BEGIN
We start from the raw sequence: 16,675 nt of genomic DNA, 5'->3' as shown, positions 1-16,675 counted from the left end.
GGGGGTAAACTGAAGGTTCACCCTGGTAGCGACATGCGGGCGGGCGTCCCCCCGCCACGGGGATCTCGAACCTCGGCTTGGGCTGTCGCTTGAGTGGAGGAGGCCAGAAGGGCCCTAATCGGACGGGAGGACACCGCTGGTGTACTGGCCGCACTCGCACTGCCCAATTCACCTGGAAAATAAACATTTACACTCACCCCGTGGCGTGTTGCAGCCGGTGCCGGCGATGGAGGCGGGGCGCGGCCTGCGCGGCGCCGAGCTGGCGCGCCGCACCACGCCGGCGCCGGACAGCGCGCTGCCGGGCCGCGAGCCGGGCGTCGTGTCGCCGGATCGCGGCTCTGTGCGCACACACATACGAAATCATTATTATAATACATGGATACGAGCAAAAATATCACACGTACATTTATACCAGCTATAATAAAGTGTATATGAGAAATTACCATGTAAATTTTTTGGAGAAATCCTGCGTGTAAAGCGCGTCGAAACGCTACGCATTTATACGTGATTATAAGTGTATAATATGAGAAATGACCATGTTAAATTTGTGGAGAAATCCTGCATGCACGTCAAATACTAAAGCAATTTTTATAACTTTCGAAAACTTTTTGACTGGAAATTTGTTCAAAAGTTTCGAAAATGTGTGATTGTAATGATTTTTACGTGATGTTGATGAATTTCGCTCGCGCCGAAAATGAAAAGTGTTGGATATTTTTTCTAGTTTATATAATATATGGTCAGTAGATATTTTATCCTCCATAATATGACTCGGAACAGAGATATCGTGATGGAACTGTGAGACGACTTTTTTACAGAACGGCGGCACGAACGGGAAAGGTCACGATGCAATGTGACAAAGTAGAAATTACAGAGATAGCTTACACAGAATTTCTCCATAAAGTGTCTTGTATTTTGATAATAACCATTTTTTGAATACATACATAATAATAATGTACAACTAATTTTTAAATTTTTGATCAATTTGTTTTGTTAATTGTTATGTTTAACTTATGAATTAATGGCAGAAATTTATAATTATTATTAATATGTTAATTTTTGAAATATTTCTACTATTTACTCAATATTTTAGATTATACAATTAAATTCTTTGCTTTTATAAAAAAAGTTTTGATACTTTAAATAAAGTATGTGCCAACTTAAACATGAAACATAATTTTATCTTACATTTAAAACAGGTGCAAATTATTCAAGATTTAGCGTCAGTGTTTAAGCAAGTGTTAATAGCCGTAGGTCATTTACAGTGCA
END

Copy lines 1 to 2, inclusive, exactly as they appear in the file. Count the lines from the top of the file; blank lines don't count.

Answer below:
We start from the raw sequence: 16,675 nt of genomic DNA, 5'->3' as shown, positions 1-16,675 counted from the left end.
GGGGGTAAACTGAAGGTTCACCCTGGTAGCGACATGCGGGCGGGCGTCCCCCCGCCACGGGGATCTCGAACCTCGGCTTGGGCTGTCGCTTGAGTGGAGGAGGCCAGAAGGGCCCTAATCGGACGGGAGGACACCGCTGGTGTACTGGCCGCACTCGCACTGCCCAATTCACCTGGAAAATAAACATTTACACTCACCCCGTGGCGTGTTGCAGCCGGTGCCGGCGATGGAGGCGGGGCGCGGCCTGCGCGGCGCCGAGCTGGCGCGCCGCACCACGCCGGCGCCGGACAGCGCGCTGCCGGGCCGCGAGCCGGGCGTCGTGTCGCCGGATCGCGGCTCTGTGCGCACACACATACGAAATCATTATTATAATACATGGATACGAGCAAAAATATCACACGTACATTTATACCAGCTATAATAAAGTGTATATGAGAAATTACCATGTAAATTTTTTGGAGAAATCCTGCGTGTAAAGCGCGTCGAAACGCTACGCATTTATACGTGATTATAAGTGTATAATATGAGAAATGACCATGTTAAATTTGTGGAGAAATCCTGCATGCACGTCAAATACTAAAGCAATTTTTATAACTTTCGAAAACTTTTTGACTGGAAATTTGTTCAAAAGTTTCGAAAATGTGTGATTGTAATGATTTTTACGTGATGTTGATGAATTTCGCTCGCGCCGAAAATGAAAAGTGTTGGATATTTTTTCTAGTTTATATAATATATGGTCAGTAGATATTTTATCCTCCATAATATGACTCGGAACAGAGATATCGTGATGGAACTGTGAGACGACTTTTTTACAGAACGGCGGCACGAACGGGAAAGGTCACGATGCAATGTGACAAAGTAGAAATTACAGAGATAGCTTACACAGAATTTCTCCATAAAGTGTCTTGTATTTTGATAATAACCATTTTTTGAATACATACATAATAATAATGTACAACTAATTTTTAAATTTTTGATCAATTTGTTTTGTTAATTGTTATGTTTAACTTATGAATTAATGGCAGAAATTTATAATTATTATTAATATGTTAATTTTTGAAATATTTCTACTATTTACTCAATATTTTAGATTATACAATTAAATTCTTTGCTTTTATAAAAAAAGTTTTGATACTTTAAATAAAGTATGTGCCAACTTAAACATGAAACATAATTTTATCTTACATTTAAAACAGGTGCAAATTATTCAAGATTTAGCGTCAGTGTTTAAGCAAGTGTTAATAGCCGTAGGTCATTTACAGTGCA